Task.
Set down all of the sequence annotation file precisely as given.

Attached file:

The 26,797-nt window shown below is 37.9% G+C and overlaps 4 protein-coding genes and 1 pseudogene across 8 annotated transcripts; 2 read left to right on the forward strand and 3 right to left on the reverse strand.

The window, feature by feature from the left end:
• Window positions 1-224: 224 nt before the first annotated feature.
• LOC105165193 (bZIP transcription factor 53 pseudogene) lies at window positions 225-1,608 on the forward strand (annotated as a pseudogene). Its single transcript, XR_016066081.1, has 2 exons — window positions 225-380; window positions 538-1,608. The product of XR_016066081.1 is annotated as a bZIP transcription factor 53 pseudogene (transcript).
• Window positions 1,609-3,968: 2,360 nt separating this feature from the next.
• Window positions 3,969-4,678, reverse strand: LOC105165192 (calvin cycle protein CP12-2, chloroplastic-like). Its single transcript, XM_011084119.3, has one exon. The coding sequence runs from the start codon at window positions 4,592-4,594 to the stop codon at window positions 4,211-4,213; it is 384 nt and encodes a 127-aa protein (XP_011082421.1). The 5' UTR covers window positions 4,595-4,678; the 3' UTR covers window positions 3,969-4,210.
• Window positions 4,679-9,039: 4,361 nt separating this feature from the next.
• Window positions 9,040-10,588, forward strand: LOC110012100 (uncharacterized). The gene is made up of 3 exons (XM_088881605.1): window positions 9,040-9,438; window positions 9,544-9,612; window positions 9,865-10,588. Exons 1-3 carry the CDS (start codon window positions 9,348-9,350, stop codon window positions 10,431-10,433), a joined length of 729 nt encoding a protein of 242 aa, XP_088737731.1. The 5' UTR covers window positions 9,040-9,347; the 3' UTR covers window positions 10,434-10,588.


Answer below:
The 26,797-nt window shown below is 37.9% G+C and overlaps 4 protein-coding genes and 1 pseudogene across 8 annotated transcripts; 2 read left to right on the forward strand and 3 right to left on the reverse strand.

The window, feature by feature from the left end:
• Window positions 1-224: 224 nt before the first annotated feature.
• LOC105165193 (bZIP transcription factor 53 pseudogene) lies at window positions 225-1,608 on the forward strand (annotated as a pseudogene). Its single transcript, XR_016066081.1, has 2 exons — window positions 225-380; window positions 538-1,608. The product of XR_016066081.1 is annotated as a bZIP transcription factor 53 pseudogene (transcript).
• Window positions 1,609-3,968: 2,360 nt separating this feature from the next.
• Window positions 3,969-4,678, reverse strand: LOC105165192 (calvin cycle protein CP12-2, chloroplastic-like). Its single transcript, XM_011084119.3, has one exon. The coding sequence runs from the start codon at window positions 4,592-4,594 to the stop codon at window positions 4,211-4,213; it is 384 nt and encodes a 127-aa protein (XP_011082421.1). The 5' UTR covers window positions 4,595-4,678; the 3' UTR covers window positions 3,969-4,210.
• Window positions 4,679-9,039: 4,361 nt separating this feature from the next.
• Window positions 9,040-10,588, forward strand: LOC110012100 (uncharacterized). The gene is made up of 3 exons (XM_088881605.1): window positions 9,040-9,438; window positions 9,544-9,612; window positions 9,865-10,588. Exons 1-3 carry the CDS (start codon window positions 9,348-9,350, stop codon window positions 10,431-10,433), a joined length of 729 nt encoding a protein of 242 aa, XP_088737731.1. The 5' UTR covers window positions 9,040-9,347; the 3' UTR covers window positions 10,434-10,588.